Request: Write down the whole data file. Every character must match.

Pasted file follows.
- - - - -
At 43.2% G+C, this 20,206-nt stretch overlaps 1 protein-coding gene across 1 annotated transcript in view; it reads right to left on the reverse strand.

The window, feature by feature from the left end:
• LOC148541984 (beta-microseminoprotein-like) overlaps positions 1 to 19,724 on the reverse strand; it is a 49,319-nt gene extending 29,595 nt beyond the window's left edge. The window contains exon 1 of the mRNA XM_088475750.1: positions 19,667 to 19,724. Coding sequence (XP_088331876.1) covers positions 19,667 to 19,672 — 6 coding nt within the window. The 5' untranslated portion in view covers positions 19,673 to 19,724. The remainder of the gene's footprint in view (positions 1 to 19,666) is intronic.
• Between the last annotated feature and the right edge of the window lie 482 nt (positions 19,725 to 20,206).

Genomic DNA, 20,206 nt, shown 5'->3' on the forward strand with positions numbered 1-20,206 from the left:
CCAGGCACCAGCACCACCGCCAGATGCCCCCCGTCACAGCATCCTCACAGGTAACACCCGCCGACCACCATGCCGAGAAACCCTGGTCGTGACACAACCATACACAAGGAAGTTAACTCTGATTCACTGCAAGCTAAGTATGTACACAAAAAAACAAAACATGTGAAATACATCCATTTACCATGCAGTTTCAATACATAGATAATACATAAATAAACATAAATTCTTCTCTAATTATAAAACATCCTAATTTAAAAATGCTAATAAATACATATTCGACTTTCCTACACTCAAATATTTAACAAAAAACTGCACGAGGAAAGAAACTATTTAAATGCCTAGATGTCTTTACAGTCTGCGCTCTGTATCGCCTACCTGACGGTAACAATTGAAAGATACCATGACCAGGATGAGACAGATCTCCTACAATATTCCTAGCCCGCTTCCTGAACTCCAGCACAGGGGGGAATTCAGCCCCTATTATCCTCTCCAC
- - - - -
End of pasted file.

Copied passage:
At 43.2% G+C, this 20,206-nt stretch overlaps 1 protein-coding gene across 1 annotated transcript in view; it reads right to left on the reverse strand.

The window, feature by feature from the left end:
• LOC148541984 (beta-microseminoprotein-like) overlaps positions 1 to 19,724 on the reverse strand; it is a 49,319-nt gene extending 29,595 nt beyond the window's left edge. The window contains exon 1 of the mRNA XM_088475750.1: positions 19,667 to 19,724. Coding sequence (XP_088331876.1) covers positions 19,667 to 19,672 — 6 coding nt within the window. The 5' untranslated portion in view covers positions 19,673 to 19,724. The remainder of the gene's footprint in view (positions 1 to 19,666) is intronic.
• Between the last annotated feature and the right edge of the window lie 482 nt (positions 19,725 to 20,206).

Genomic DNA, 20,206 nt, shown 5'->3' on the forward strand with positions numbered 1-20,206 from the left:
CCAGGCACCAGCACCACCGCCAGATGCCCCCCGTCACAGCATCCTCACAGGTAACACCCGCCGACCACCATGCCGAGAAACCCTGGTCGTGACACAACCATACACAAGGAAGTTAACTCTGATTCACTGCAAGCTAAGTATGTACACAAAAAAACAAAACATGTGAAATACATCCATTTACCATGCAGTTTCAATACATAGATAATACATAAATAAACATAAATTCTTCTCTAATTATAAAACATCCTAATTTAAAAATGCTAATAAATACATATTCGACTTTCCTACACTCAAATATTTAACAAAAAACTGCACGAGGAAAGAAACTATTTAAATGCCTAGATGTCTTTACAGTCTGCGCTCTGTATCGCCTACCTGACGGTAACAATTGAAAGATACCATGACCAGGATGAGACAGATCTCCTACAATATTCCTAGCCCGCTTCCTGAACTCCAGCACAGGGGGGAATTCAGCCCCTATTATCCTCTCCAC